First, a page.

Isn’t it time the United States developed a national broadband policy?
Eight European countries are now ahead of the United States in broadband penetration, according to figures released today [Wednesday]. "We have four countries that are world leaders -- Sweden, Denmark, the Netherlands and Finland," said Viviane Reding, the European Union's (EU) telecommunications commissioner. "We have eight countries that have higher penetration rates than the U.S. and Japan. We are not doing badly at all."
Badly! Europe is kicking America's butt!
If my tech-savvy American readers still aren't depressed enough, the EU press release has more gory details:
Denmark, Finland, the Netherlands and Sweden are world leaders in broadband deployment with penetration rates over 30% at the end of 2007, says the European Commission’s 13th Progress Report on the Single Telecoms Market issued on 19 March. These EU countries, together with the United Kingdom, Belgium, Luxembourg and France, all had broadband penetration rates higher than the US (22.1%) in July 2007. 19 million broadband lines were added in the EU in 2007, the equivalent of more than 50,000 households every day. The broadband sector generated estimated revenues of € 62 billion and Europe’s overall penetration reached 20%. However, there is considerable scope for further consumer benefits from a reinforced single market, strengthened competition and reduced regulatory burden for market players.
The U.S. has been against national planning because we do not want to take on the appearance of a centralized economy. We think it's undemocratic and un-American. The common response to calls for central planning or even national strategies is “let the markets decide.”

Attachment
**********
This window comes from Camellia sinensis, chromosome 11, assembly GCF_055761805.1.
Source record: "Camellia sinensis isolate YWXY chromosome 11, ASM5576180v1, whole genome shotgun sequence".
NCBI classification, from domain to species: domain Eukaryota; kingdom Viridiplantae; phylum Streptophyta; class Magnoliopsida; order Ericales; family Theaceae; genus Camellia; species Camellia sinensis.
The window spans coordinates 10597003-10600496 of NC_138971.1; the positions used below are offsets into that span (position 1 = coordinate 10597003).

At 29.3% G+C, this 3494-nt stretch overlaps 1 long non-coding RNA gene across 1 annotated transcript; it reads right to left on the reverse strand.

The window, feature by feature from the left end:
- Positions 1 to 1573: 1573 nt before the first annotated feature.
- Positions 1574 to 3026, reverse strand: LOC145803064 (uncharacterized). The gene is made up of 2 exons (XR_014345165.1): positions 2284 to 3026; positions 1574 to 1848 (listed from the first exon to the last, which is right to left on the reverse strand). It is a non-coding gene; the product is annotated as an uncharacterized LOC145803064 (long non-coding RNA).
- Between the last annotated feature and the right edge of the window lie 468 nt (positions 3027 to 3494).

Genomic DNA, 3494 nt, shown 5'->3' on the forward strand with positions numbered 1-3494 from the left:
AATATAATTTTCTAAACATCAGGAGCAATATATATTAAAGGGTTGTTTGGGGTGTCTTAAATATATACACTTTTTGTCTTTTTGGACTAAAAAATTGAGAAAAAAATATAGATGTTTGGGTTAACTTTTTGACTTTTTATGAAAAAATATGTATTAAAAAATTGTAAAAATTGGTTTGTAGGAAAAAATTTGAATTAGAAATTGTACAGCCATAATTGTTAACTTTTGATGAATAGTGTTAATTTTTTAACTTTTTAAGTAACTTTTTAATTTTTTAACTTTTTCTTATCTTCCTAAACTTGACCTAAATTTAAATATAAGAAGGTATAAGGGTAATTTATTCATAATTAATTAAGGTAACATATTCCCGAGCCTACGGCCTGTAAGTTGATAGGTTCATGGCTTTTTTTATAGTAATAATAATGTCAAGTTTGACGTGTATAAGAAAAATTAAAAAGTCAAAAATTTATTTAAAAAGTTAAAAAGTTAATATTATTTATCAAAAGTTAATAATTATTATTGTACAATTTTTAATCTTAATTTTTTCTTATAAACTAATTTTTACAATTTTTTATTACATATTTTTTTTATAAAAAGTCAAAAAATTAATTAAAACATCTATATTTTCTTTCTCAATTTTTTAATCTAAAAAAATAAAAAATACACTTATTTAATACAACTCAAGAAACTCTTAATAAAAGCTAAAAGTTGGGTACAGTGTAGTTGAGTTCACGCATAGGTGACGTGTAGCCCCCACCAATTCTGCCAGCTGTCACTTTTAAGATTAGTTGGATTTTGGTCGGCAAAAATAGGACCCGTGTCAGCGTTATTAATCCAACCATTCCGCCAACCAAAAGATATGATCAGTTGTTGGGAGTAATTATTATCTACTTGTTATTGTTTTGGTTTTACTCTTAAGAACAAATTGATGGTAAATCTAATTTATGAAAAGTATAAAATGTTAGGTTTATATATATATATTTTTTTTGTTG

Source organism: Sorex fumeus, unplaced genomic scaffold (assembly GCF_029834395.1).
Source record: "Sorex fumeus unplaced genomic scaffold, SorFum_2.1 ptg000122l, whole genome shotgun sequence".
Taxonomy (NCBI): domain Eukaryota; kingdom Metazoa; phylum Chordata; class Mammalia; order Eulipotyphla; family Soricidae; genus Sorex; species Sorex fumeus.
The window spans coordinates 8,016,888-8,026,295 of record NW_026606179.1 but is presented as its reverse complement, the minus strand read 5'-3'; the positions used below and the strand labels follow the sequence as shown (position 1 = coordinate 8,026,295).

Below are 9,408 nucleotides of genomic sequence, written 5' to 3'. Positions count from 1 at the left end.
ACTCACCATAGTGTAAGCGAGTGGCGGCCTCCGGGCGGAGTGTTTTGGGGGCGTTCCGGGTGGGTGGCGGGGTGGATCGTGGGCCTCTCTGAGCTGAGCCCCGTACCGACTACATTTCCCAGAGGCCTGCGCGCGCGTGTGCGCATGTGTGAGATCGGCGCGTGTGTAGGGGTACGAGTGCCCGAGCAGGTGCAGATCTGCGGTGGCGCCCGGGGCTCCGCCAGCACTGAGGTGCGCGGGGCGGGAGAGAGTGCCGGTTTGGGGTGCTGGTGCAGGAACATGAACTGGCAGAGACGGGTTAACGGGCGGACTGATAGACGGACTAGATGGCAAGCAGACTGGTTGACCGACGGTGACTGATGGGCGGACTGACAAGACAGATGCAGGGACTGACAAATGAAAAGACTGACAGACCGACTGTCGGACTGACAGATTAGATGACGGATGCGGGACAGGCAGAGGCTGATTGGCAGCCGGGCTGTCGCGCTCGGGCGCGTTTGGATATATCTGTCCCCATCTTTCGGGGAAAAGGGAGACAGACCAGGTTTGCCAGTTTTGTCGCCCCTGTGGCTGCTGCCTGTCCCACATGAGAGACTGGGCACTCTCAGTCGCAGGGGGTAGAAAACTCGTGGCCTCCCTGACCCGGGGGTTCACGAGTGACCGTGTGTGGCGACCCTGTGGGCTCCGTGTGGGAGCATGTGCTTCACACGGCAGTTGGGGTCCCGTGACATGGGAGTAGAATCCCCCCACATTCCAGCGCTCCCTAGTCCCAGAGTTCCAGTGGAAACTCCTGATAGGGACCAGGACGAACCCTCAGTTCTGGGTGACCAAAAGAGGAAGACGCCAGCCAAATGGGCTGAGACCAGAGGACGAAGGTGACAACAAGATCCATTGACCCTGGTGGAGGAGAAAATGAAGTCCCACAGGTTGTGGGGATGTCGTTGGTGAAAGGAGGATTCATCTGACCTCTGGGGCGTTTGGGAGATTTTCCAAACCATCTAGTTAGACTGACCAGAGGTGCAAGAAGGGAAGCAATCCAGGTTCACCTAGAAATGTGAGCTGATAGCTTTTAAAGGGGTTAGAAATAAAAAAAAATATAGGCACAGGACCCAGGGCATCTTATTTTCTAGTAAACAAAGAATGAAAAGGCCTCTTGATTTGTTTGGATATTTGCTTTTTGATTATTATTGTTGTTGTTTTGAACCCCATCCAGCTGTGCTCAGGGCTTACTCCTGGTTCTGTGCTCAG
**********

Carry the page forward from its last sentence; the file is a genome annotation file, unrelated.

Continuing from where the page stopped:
The problem is that the markets are not addressing the broadband problem fast enough, and as a result the U.S. is losing its competitive edge. I testified in front of the Senate on this issue (read the blog post here).
Yes, I know there are some other very serious problems that need national attention: the economy, the environment, human rights (check out Tibet) and so on. But we can't let IT slip off the radar screen either.
I hope that America's anemic broadband network begins to become an issue in the presidential campaign. In the past, IT issues did not seep into the national political discussion, probably because they were perceived as too techie. But if ever there was a bona fide “pocketbook” issue this year, making sure we have the infrastructure in place to keep millions of IT jobs in America must surely be it.
The good news is that there are changes are afoot. Michael Arrington over at TechCrunch identified Barack Obama and John McCain as the two candidates with the most progressive, thoughtful and “right” positions on IT. So no matter what happens on the Democratic side between now and the party convention, we're guaranteed to have at least one IT-aware candidate on the ballot in November.
Let's just hope the politicians do something about the broadband problem -- and soon. Otherwise our economy could soon be facing a giant blue screen of death.